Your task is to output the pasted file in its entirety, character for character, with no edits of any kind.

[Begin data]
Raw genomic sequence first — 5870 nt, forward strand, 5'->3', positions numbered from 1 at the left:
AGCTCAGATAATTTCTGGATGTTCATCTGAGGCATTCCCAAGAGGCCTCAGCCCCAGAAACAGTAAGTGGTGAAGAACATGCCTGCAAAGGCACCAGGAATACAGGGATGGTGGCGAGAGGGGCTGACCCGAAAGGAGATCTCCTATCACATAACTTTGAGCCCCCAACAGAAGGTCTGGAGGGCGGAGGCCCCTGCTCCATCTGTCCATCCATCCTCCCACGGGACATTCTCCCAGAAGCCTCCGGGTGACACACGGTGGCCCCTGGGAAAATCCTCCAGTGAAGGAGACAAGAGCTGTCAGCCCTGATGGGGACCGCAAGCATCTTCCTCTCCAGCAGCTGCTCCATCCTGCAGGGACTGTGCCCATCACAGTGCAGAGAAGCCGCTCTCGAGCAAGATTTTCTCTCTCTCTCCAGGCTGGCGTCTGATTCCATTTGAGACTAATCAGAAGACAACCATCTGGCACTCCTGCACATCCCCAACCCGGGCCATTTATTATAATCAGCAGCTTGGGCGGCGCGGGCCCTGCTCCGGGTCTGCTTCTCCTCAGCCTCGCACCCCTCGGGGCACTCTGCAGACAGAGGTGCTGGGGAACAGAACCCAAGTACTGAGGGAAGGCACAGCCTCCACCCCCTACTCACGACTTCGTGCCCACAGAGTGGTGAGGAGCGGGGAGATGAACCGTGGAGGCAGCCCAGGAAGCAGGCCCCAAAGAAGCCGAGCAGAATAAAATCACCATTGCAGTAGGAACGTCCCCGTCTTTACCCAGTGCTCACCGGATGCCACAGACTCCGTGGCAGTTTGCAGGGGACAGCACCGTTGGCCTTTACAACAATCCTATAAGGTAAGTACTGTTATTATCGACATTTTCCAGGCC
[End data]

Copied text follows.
Raw genomic sequence first — 5870 nt, forward strand, 5'->3', positions numbered from 1 at the left:
AGCTCAGATAATTTCTGGATGTTCATCTGAGGCATTCCCAAGAGGCCTCAGCCCCAGAAACAGTAAGTGGTGAAGAACATGCCTGCAAAGGCACCAGGAATACAGGGATGGTGGCGAGAGGGGCTGACCCGAAAGGAGATCTCCTATCACATAACTTTGAGCCCCCAACAGAAGGTCTGGAGGGCGGAGGCCCCTGCTCCATCTGTCCATCCATCCTCCCACGGGACATTCTCCCAGAAGCCTCCGGGTGACACACGGTGGCCCCTGGGAAAATCCTCCAGTGAAGGAGACAAGAGCTGTCAGCCCTGATGGGGACCGCAAGCATCTTCCTCTCCAGCAGCTGCTCCATCCTGCAGGGACTGTGCCCATCACAGTGCAGAGAAGCCGCTCTCGAGCAAGATTTTCTCTCTCTCTCCAGGCTGGCGTCTGATTCCATTTGAGACTAATCAGAAGACAACCATCTGGCACTCCTGCACATCCCCAACCCGGGCCATTTATTATAATCAGCAGCTTGGGCGGCGCGGGCCCTGCTCCGGGTCTGCTTCTCCTCAGCCTCGCACCCCTCGGGGCACTCTGCAGACAGAGGTGCTGGGGAACAGAACCCAAGTACTGAGGGAAGGCACAGCCTCCACCCCCTACTCACGACTTCGTGCCCACAGAGTGGTGAGGAGCGGGGAGATGAACCGTGGAGGCAGCCCAGGAAGCAGGCCCCAAAGAAGCCGAGCAGAATAAAATCACCATTGCAGTAGGAACGTCCCCGTCTTTACCCAGTGCTCACCGGATGCCACAGACTCCGTGGCAGTTTGCAGGGGACAGCACCGTTGGCCTTTACAACAATCCTATAAGGTAAGTACTGTTATTATCGACATTTTCCAGGCC